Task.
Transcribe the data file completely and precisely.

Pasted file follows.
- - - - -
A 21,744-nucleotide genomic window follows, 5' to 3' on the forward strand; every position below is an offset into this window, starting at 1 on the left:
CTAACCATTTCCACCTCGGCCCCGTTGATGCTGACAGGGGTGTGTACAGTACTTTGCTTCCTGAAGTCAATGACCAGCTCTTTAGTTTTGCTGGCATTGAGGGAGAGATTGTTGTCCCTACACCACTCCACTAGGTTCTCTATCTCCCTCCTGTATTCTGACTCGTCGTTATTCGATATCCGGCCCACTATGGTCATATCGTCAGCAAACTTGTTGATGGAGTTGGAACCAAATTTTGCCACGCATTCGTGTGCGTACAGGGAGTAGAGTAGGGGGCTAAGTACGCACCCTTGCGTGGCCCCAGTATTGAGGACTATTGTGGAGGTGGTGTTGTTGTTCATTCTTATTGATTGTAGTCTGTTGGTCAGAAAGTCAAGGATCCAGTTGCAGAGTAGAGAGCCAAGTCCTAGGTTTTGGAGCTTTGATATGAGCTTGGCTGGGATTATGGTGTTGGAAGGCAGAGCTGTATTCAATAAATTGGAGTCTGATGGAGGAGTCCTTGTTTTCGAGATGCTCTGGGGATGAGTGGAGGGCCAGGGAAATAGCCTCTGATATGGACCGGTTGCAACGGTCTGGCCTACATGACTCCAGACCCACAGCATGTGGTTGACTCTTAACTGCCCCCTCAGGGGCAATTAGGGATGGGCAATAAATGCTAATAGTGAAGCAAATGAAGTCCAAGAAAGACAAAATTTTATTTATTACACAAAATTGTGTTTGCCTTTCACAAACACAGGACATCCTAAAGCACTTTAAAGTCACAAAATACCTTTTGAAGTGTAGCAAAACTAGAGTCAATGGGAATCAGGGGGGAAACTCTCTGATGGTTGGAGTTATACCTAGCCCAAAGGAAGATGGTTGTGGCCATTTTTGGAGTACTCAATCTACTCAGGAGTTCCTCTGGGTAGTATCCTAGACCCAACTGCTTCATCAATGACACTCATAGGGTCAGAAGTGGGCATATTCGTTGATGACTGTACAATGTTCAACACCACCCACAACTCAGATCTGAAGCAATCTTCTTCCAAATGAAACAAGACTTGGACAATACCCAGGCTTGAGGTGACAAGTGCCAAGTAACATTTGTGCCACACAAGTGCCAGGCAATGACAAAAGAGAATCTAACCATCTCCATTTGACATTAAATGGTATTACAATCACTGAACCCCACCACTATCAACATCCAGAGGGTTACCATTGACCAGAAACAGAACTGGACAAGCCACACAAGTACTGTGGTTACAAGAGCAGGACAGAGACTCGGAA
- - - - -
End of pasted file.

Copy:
A 21,744-nucleotide genomic window follows, 5' to 3' on the forward strand; every position below is an offset into this window, starting at 1 on the left:
CTAACCATTTCCACCTCGGCCCCGTTGATGCTGACAGGGGTGTGTACAGTACTTTGCTTCCTGAAGTCAATGACCAGCTCTTTAGTTTTGCTGGCATTGAGGGAGAGATTGTTGTCCCTACACCACTCCACTAGGTTCTCTATCTCCCTCCTGTATTCTGACTCGTCGTTATTCGATATCCGGCCCACTATGGTCATATCGTCAGCAAACTTGTTGATGGAGTTGGAACCAAATTTTGCCACGCATTCGTGTGCGTACAGGGAGTAGAGTAGGGGGCTAAGTACGCACCCTTGCGTGGCCCCAGTATTGAGGACTATTGTGGAGGTGGTGTTGTTGTTCATTCTTATTGATTGTAGTCTGTTGGTCAGAAAGTCAAGGATCCAGTTGCAGAGTAGAGAGCCAAGTCCTAGGTTTTGGAGCTTTGATATGAGCTTGGCTGGGATTATGGTGTTGGAAGGCAGAGCTGTATTCAATAAATTGGAGTCTGATGGAGGAGTCCTTGTTTTCGAGATGCTCTGGGGATGAGTGGAGGGCCAGGGAAATAGCCTCTGATATGGACCGGTTGCAACGGTCTGGCCTACATGACTCCAGACCCACAGCATGTGGTTGACTCTTAACTGCCCCCTCAGGGGCAATTAGGGATGGGCAATAAATGCTAATAGTGAAGCAAATGAAGTCCAAGAAAGACAAAATTTTATTTATTACACAAAATTGTGTTTGCCTTTCACAAACACAGGACATCCTAAAGCACTTTAAAGTCACAAAATACCTTTTGAAGTGTAGCAAAACTAGAGTCAATGGGAATCAGGGGGGAAACTCTCTGATGGTTGGAGTTATACCTAGCCCAAAGGAAGATGGTTGTGGCCATTTTTGGAGTACTCAATCTACTCAGGAGTTCCTCTGGGTAGTATCCTAGACCCAACTGCTTCATCAATGACACTCATAGGGTCAGAAGTGGGCATATTCGTTGATGACTGTACAATGTTCAACACCACCCACAACTCAGATCTGAAGCAATCTTCTTCCAAATGAAACAAGACTTGGACAATACCCAGGCTTGAGGTGACAAGTGCCAAGTAACATTTGTGCCACACAAGTGCCAGGCAATGACAAAAGAGAATCTAACCATCTCCATTTGACATTAAATGGTATTACAATCACTGAACCCCACCACTATCAACATCCAGAGGGTTACCATTGACCAGAAACAGAACTGGACAAGCCACACAAGTACTGTGGTTACAAGAGCAGGACAGAGACTCGGAA